The Working Group designed this game for people who are not familiar with cyber security. It is often said that cyber security operations are difficult to draw attention from employees unless they are actually involved. Given the current situation where cyber security is a hot topic not only for organisations but also for individuals, it is important to raise security awareness to wide range of employees and users. This board game provides a good opportunity to familiarise the players with the concept of cyber security and the role of CSIRTs.

Role cards
Role_cards
Trial at JPCERT/CC
Trial

To fully utilise this game, it is also important to develop game facilitators. This role is important in presenting the knowhow in cyber security, how CSIRTs work and the components of CSIRT employees, besides just leading the game.

There is another board game about initial response to cyber incidents, which the Working Group is planning to release in the coming Fiscal Year. JPCERT/CC is willing to assist awareness raising activities through the Working Group.

- Sho Aoki

Translated by Yukako Uchida


Reference:

[1] About JNSA

http://www.jnsa.org/en/aboutus/index.html

[2] The Fraud Triangle – The Association of Certified Fraud Examiners

http://www.acfe.com/fraud-triangle.aspx

Mar 23, 2017

Malware Clustering using impfuzzy and Network Analysis - impfuzzy for Neo4j -

Hi again, this is Shusei Tomonaga from the Analysis Center.

This entry introduces a malware clustering tool “impfuzzy for Neo4j” developed by JPCERT/CC.

Overview of impfuzzy for Neo4j

impfuzzy for Neo4j is a tool to visualise results of malware clustering using a graph database, Neo4j. A graph database is a database for handling data structure comprised of records (nodes) and relations among the records. Neo4j provides functions to visualise registered nodes and relations in a graph.

impfuzzy for Neo4j operates in the following sequence:

  1. Calculate the similarity of malware using impfuzzy
  2. Generate a graph (network) based on the similarity
  3. Conduct network analysis over the graph (clustering)
  4. Register and visualise the clustering results on Neo4j database

First, the tool calculates the similarity of malware using impfuzzy; the techniques to estimate the similarity of Windows executables based on a hash value generated from Import API. impfuzzy was introduced in our blog article before, so please take a look for further details.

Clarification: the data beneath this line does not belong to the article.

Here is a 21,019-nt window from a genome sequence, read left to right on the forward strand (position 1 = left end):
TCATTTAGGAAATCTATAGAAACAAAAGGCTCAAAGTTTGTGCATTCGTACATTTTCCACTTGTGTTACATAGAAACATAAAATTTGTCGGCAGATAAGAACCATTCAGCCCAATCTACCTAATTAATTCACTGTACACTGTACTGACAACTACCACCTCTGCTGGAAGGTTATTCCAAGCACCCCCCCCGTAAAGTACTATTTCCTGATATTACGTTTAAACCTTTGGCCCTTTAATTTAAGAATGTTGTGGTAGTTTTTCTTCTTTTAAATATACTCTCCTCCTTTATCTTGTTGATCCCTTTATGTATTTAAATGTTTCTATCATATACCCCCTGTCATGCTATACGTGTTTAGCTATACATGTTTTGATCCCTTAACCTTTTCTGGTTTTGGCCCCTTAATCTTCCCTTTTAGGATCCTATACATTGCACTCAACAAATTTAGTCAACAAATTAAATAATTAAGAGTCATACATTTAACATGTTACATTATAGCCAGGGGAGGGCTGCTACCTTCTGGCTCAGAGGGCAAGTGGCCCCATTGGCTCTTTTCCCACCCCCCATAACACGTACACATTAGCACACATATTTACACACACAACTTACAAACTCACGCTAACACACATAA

After that, a graph is generated by connecting nodes that were judged to be similar based on the impfuzzy results. The graph is then analysed using Louvain method [1]. This is one of the methods to cluster network graphs, which outperforms other algorithms in speed. With this analysis, malware is automatically classified into groups.

Finally, the information of analysed malware and its group is registered in Neo4j database.

Figure 1 describes the clustering result of Emdivi malware using impfuzzy for Neo4j.

Figure 1: Clustering result of Emdivi by impfuzzy for Neo4j
Fig1

In this graph, types of malware (pink nodes) that are judged to be similar are connected with lines. From the above visualisation, it is clear that there are several groups of their variants with high similarity.

Since impfuzzy for Neo4j automatically clusters related samples through network analysis, it is possible to extract samples that belong to a specific group. Figure 2 visualises the relationship of a specific group from the example in Figure 1. The numbers on the grey lines (grey edges) between samples indicate the similarity of the malware in the range from 0 to 100 (the higher the number is, the more similar the samples are).

Figure 2: Visualisation results of samples belonging to a specific group
Fig2

How to obtain and use impfuzzy for Neo4j

The tool is available on GitHub. Please refer to the following webpage:

JPCERTCC/aa-tools GitHub - impfuzzy for Neo4j

https://github.com/JPCERTCC/aa-tools/tree/master/impfuzzy/impfuzzy_for_Neo4j

Here are the instructions for using impfuzzy for Neo4j.